# which

0th

Percentile

##### Which indices are TRUE?

Give the TRUE indices of a logical object, allowing for array indices.

Keywords
attribute, logic
##### Usage
which(x, arr.ind = FALSE, useNames = TRUE)
arrayInd(ind, .dim, .dimnames = NULL, useNames = FALSE)
##### Arguments
x
a logical vector or array. NAs are allowed and omitted (treated as if FALSE).
arr.ind
logical; should array indices be returned when x is an array?
ind
integer-valued index vector, as resulting from which(x).
.dim
dim(.) integer vector
.dimnames
optional list of character dimnames(.), of which only .dimnames[] is used.
useNames
logical indicating if the value of arrayInd() should have (non-null) dimnames at all.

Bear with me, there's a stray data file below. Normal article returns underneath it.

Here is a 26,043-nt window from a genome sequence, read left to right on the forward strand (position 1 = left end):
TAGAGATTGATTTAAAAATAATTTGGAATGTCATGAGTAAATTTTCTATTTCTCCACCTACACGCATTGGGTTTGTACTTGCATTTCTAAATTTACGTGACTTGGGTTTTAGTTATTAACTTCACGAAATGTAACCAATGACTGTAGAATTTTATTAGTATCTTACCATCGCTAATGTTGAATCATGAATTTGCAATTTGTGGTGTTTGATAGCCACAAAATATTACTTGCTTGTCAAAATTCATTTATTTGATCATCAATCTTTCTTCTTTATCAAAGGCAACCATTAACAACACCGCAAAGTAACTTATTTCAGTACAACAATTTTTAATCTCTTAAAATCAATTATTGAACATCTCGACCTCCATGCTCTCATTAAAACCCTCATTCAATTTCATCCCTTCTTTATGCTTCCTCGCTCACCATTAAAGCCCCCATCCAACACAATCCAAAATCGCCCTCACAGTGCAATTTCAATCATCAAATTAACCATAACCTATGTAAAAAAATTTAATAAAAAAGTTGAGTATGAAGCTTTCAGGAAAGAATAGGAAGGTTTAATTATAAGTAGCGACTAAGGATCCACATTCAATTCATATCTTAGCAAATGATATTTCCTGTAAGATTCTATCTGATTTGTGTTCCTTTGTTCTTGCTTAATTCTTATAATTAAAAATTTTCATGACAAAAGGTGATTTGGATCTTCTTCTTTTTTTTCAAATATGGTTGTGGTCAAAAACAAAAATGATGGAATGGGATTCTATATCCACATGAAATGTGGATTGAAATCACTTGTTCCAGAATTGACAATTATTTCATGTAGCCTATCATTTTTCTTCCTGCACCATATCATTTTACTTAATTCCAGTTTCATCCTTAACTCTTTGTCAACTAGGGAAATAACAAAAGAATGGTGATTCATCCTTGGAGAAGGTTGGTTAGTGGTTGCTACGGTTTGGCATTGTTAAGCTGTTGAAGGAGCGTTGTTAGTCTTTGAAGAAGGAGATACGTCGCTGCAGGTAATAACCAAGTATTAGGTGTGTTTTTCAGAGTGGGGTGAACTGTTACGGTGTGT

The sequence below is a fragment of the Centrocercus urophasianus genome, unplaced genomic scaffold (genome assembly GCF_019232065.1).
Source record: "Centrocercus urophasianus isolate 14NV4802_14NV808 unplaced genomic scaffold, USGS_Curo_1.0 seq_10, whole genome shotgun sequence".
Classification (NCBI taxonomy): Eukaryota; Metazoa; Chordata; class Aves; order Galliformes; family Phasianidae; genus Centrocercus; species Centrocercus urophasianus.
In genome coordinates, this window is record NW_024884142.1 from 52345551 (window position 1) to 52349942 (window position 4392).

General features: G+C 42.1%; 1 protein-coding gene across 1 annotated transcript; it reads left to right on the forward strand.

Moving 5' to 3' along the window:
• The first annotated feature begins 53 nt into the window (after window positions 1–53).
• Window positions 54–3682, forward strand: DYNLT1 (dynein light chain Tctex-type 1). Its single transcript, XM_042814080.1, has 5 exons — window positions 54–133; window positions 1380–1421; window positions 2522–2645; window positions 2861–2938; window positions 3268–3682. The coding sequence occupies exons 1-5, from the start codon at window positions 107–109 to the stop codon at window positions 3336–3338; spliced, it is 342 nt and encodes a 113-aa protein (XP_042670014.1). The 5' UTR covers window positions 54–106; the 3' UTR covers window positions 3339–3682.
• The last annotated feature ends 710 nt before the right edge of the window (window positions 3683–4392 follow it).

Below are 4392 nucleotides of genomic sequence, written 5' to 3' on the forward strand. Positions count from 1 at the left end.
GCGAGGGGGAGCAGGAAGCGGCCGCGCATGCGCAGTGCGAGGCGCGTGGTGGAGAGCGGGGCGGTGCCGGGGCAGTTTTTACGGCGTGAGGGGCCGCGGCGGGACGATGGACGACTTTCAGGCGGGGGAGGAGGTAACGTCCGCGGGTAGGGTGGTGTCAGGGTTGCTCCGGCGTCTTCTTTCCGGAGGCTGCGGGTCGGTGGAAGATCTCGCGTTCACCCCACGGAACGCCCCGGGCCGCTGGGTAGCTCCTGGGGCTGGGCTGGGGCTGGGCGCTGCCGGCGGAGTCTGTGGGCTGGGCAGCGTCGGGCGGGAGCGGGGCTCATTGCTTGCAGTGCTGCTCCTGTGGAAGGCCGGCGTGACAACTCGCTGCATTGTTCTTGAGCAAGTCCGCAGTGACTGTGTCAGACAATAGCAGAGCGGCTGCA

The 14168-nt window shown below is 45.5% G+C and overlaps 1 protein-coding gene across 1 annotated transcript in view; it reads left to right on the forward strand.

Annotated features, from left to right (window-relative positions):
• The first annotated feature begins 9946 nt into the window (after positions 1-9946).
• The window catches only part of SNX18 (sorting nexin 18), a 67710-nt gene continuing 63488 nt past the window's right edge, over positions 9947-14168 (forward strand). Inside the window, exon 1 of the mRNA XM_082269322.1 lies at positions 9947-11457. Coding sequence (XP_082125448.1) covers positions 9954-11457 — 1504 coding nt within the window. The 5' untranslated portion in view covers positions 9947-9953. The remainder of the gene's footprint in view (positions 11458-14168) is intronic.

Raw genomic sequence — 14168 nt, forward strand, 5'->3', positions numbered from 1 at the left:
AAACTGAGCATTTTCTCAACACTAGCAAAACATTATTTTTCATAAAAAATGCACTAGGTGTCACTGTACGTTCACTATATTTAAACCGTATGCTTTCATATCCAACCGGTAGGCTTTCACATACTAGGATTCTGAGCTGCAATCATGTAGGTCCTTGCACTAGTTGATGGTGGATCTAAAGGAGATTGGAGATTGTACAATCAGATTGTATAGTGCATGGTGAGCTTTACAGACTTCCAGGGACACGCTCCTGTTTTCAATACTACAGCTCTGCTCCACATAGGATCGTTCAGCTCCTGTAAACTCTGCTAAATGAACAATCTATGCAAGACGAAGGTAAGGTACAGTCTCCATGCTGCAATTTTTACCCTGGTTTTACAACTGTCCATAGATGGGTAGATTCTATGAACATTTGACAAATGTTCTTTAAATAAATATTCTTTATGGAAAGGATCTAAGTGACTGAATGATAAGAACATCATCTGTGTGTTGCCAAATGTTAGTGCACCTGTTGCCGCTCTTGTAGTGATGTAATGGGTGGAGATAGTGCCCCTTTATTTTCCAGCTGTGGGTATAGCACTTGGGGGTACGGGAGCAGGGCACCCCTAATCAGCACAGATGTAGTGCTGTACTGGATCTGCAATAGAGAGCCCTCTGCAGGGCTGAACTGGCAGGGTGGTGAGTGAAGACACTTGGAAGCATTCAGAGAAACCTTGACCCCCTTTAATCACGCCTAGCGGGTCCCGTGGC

##### Value

If arr.ind == FALSE (the default), an integer vector with length equal to sum(x), i.e., to the number of TRUEs in x; Basically, the result is (1:length(x))[x].If arr.ind == TRUE and x is an array (has a dim attribute), the result is arrayInd(which(x), dim(x), dimnames(x)), namely a matrix whose rows each are the indices of one element of x; see Examples below.

Logic, which.min for the index of the minimum or maximum, and match for the first index of an element in a vector, i.e., for a scalar a, match(a, x) is equivalent to min(which(x == a)) but much more efficient.
library(base) which(LETTERS == "R") which(ll <- c(TRUE, FALSE, TRUE, NA, FALSE, FALSE, TRUE)) #> 1 3 7 names(ll) <- letters[seq(ll)] which(ll) which((1:12)%%2 == 0) # which are even? which(1:10 > 3, arr.ind = TRUE) ( m <- matrix(1:12, 3, 4) ) div.3 <- m %% 3 == 0 which(div.3) which(div.3, arr.ind = TRUE) rownames(m) <- paste("Case", 1:3, sep = "_") which(m %% 5 == 0, arr.ind = TRUE) dim(m) <- c(2, 2, 3); m which(div.3, arr.ind = FALSE) which(div.3, arr.ind = TRUE) vm <- c(m) dim(vm) <- length(vm) #-- funny thing with length(dim(...)) == 1 which(vm %% 3 == 0, arr.ind = TRUE)